HB2020 takes authority to regulate carbon away from the state DEQ by repealing existing DEQ statues and creating a new unnecessary bureaucracy, the Carbon Policy Office. HB 2020 gives designates a large amount of power to this potential new office without properly naming how this office would operate and be held accountable.

Doesn’t carbon trading fund investments in frontline communities?

Carbon trading pits frontline communities against each other. It sacrifices those who live near polluters but promises investments in other areas. It ultimately gives permission to pollute communities of color already suffering the brunt of climate pollution. Frontline communities deserve reparations and decolonization to address historic injustices. Climate justice would hold polluters accountable and stop the harm, including from climate impacts.

Why oppose carbon trading now?

Oregon is on the verge of making carbon trading legal. If Oregon allows carbon trading, it is an implicit endorsement of a policy mechanism which has been shown to not work.  HB2020’s complexity makes it easier for lobbyists to have undue influence, which has been demonstrated in California and other places that have instituted carbon trading. We stand in solidarity with national and international communities resisting false solutions. If this bill passes, legislators are already claiming it as “bold climate action,” which makes it harder to advance for real climate justice solutions, since legislators and the public think it has already been done. We need community control over health and direct regulation of carbon polluters.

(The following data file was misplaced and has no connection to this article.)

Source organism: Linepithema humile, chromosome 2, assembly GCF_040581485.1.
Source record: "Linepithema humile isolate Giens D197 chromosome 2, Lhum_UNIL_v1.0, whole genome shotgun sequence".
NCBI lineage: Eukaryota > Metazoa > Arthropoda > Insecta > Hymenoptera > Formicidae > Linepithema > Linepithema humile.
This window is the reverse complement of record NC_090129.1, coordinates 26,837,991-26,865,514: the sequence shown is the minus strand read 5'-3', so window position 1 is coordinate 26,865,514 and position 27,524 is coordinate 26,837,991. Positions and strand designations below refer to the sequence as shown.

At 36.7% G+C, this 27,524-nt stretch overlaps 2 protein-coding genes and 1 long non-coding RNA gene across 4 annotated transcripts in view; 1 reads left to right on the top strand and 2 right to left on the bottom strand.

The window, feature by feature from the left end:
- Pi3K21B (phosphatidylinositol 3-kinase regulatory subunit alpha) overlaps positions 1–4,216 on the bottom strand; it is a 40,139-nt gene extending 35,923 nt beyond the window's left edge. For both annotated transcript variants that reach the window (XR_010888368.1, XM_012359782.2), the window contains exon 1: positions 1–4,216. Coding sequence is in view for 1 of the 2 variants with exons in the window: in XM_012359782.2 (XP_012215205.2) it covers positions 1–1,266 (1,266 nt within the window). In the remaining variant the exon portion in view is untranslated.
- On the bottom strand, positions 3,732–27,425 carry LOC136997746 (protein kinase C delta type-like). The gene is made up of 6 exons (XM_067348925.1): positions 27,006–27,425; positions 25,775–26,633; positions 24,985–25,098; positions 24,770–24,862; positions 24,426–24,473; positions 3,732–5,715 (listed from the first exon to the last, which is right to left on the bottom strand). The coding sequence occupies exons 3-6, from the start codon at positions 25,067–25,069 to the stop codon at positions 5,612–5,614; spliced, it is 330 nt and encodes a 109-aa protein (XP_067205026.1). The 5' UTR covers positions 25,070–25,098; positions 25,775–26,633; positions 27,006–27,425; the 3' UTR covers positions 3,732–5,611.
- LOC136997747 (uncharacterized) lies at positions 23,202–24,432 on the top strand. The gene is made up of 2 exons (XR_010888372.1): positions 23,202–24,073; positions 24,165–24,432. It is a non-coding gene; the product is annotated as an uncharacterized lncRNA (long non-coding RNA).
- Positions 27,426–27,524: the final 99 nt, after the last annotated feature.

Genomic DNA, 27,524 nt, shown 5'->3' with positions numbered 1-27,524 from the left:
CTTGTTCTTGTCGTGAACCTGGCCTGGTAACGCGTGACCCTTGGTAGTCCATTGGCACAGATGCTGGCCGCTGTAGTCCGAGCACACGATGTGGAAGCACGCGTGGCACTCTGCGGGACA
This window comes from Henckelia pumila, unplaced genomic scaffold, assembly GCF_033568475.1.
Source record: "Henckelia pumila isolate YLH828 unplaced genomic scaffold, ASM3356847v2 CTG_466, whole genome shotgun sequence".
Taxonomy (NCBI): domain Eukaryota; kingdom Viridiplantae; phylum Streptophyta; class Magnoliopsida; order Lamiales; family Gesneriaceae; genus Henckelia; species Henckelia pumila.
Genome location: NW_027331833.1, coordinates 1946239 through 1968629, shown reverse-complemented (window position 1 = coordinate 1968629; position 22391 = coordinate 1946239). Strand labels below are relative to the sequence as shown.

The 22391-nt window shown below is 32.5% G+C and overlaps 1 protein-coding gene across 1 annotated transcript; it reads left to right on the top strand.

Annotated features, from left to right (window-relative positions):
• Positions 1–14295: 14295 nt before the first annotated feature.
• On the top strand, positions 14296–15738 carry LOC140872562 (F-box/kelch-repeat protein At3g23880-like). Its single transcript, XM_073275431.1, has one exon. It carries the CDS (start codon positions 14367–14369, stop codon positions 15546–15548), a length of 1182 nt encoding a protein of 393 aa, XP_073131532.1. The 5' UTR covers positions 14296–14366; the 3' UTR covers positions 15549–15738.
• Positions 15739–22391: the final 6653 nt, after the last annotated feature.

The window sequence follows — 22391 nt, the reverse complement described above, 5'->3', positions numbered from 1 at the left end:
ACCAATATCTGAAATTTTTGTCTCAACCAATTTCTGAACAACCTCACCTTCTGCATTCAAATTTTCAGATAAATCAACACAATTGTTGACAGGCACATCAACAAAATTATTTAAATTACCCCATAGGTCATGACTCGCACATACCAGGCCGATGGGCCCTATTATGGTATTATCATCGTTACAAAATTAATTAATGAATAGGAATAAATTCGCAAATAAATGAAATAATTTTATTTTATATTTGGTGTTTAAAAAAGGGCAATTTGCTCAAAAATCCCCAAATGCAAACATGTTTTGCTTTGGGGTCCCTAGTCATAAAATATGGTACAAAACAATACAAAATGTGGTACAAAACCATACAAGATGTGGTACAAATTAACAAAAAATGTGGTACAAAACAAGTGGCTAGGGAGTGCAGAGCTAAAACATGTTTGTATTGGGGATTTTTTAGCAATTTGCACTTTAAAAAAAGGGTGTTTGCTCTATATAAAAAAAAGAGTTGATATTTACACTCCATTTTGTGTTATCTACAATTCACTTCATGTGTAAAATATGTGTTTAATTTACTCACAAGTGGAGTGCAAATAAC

Posted in Against Enclosure of Wealth and Power, Against Extraction, Against White Supremacy, Air Quality, Build the New, Climate Justice, Coalition Building, Policy Advocacy.